• Many products help to identify core values, including DISC assessment and motivators assessments. Candidates can and do adapt their behavior long enough to get through a series of job interviews. The real test, especially at an executive level, is what their performance and commitment demonstrate over the first 120 days once the guard of adaptive behavior has slipped away. We are qualified DISC practitioners with a Cronbach Alpha observation of .87 (an overall Very Good ranking of the assessment). This makes the A24x7 DISC assessment one of the highest Cronbach scores in the DISC marketplace as verified by the Assessment Standards Institute, 2019.
  • To retain your people, consistently engage your team with regular and transparent communications. This cannot be understated. With video and audio technology, the CEO can record a simple weekly message to the organization with a simple message, including what is coming up for the week, what challenges they are currently facing, and what the wins were for the previous week. The critical success factor for this strategy is consistency because consistency builds trust. Trust builds loyalty and loyalty leads to retention.                                                       “We’ve spent decades studying the policies and practices around diversity, equity and inclusion (DEI), and there’s no question that building a culture where everyone thrives takes a high level of commitment and consistency.                                                                 Our research finds that managers are the key to making it happen. From supervisors on the factory floor to department middle managers to senior executives in the corner office, leaders who work diligently to increase a sense of belonging and respect, remove bias, follow fair hiring and retention practices, and establish safe spaces for employees of all races, ethnicities, genders and abilities will find that workers don’t want to leave.                                                                  In fact, companies that earn a reputation for being a place where everyone is seen, heard and valued may not have to worry about the Great Resignation — whether that’s in the coming months or long after the COVID-19 pandemic is behind us” (WEF: The Great Resignation: how can companies combat their talent shortage, Dec 2021)
Employment engagement
  • To retain, recognize your people regularly and authentically. Do not underestimate the power of recognition. A simple note, voicemail, text, or email will generate loyalty and cost you nothing but time. When you know your team at a human level, you will learn what motivates them, and then you can use this knowledge to recognize them in a way that is important to them. Recognition is of “psychological importance” (Stanford Encyclopedia of Philosophy,
  • Listen to both your employees and your incoming candidates. If we are aware of the Great Resignation and why it is happening, the next logical step is to check in on our employees and prospective teams for their opinion and suggestions. For example, remote work options have become increasingly more appealing to employees. Through the pandemic, we have been able to confirm that remote work not only works, but actually produces more productive work. Many employees and candidates want to know that flexibility around remote work or a hybrid model is an option.“Along with pay and benefits, flexibility is increasingly becoming a differentiating factor. ‘Leaders must be focused on cultivating thriving cultures of internal mobility, prioritizing continuous learning and delivering robust benefits to support their workers,’ says Prudential Vice-Chair Rob Falzon” (WEF: Explainer: What is the Great Reshuffle and how is it affecting the jobs market? Feb 2022).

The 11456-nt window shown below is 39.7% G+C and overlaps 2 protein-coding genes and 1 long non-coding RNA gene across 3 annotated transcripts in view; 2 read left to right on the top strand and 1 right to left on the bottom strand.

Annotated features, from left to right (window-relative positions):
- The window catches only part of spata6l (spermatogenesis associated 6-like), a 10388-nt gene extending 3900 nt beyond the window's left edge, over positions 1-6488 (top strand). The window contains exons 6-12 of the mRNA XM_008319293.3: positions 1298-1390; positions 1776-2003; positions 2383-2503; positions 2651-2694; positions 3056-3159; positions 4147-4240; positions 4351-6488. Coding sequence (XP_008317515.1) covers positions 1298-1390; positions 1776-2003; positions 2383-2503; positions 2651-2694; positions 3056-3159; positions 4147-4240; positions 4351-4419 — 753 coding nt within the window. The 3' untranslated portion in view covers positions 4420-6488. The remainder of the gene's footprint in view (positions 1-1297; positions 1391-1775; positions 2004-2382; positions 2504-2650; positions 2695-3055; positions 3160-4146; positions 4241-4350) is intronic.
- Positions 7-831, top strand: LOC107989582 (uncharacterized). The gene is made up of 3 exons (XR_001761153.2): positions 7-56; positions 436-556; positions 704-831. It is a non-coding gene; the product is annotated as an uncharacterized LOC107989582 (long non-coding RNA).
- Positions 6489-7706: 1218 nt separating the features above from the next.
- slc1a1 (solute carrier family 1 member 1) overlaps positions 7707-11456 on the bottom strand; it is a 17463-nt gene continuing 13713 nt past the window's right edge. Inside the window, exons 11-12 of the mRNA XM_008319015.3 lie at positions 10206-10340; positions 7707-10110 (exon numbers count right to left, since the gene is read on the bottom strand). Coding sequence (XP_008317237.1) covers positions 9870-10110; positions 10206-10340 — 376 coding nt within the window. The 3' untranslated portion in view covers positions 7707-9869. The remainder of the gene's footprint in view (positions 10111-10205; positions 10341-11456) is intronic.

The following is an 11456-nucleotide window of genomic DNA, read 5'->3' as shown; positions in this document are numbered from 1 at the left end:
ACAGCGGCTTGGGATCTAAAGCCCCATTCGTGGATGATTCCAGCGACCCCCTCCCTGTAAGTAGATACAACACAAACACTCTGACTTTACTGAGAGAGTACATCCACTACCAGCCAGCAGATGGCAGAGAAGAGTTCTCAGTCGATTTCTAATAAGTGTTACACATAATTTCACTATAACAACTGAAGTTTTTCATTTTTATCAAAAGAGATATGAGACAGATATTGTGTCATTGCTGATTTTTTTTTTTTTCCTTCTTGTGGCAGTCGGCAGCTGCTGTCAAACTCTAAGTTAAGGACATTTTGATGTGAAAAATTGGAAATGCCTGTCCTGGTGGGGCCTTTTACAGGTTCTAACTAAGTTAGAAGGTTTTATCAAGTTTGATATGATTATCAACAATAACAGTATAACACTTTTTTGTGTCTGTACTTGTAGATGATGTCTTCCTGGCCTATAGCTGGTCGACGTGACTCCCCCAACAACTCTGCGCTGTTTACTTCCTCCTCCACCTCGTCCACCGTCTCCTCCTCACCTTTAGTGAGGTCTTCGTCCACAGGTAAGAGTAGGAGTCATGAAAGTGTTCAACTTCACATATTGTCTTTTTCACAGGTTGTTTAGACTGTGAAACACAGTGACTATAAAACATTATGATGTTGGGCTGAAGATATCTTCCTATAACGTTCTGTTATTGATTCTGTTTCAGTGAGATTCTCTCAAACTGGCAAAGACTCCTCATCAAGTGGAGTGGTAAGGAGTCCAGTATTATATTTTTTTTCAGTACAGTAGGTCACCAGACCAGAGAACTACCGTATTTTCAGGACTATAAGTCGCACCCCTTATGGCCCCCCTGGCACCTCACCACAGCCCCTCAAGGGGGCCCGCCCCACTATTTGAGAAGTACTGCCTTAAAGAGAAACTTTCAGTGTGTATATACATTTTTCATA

An astounding 44% of workers can work remotely during the COVID-19 crisis while 24% of workers are unable to perform their current role.

“This estimate indicates an aspiration to expand the availability of remote work” (WEF: Future of Jobs 2020).

If you have a top-performing employee who would benefit greatly from a hybrid model of remote work, they will absolutely seek out other options that will accommodate this. Listen to your employees and make sure they know that there are flexibility options and even more importantly, safe spaces for conversations around adjustments. This can make or break your dream team.  

Remote work

The value of corporate empathy as a retention strategy

The world of employment is changing rapidly and here is what we know for sure: Successful organizations begin with the people and successful people are evidently valued at their place of work.

“Leaders should consider two truths: first, talent turnover is an expensive problem and therefore must be solved. Second, it’s a problem that can be solved.

The empathetic organization embraces a culture, starting in the C-suite, that practices and values empathy. That means developing emotional intelligence at the enterprise level, and genuinely listening to and sympathizing with workers’ feelings. Empathy comes naturally to humans. It’s the right thing to do and it also brings business benefits. When employees feel heard, understood and cared for, they work harder, take more risks, and help others succeed. This, in turn, improves talent retention” (WEF: Struggling to retain top talent? Try corporate empathy, Jan 2022).

What to do next

If you found this information useful, consider sharing it with your team at your next meeting. Contact us today for a confidential (but frank) conversation around employee engagement and employer branding. At Westgate, we optimize CEO performance and pave the way to enhanced relationships with the board, investors, and employees, which collectively leads to higher profitability and earnings per share.

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About executive resume writing author 

Westgate - Maureen Farmer

Maureen Farmer is the Founder & CEO of Westgate Executive Branding & Career Consulting Inc., an international personal branding and career consulting firm delivering premier executive branding and career consulting services for high-profile leaders. Author of The CEO Script Vault: Job Search Scripts for Busy Executives, Maureen believes that when we’re doing work aligned with our values, everyone wins. Using the law of attraction to identify quality employers utilizing the hidden job market is a cornerstone of her career management strategy.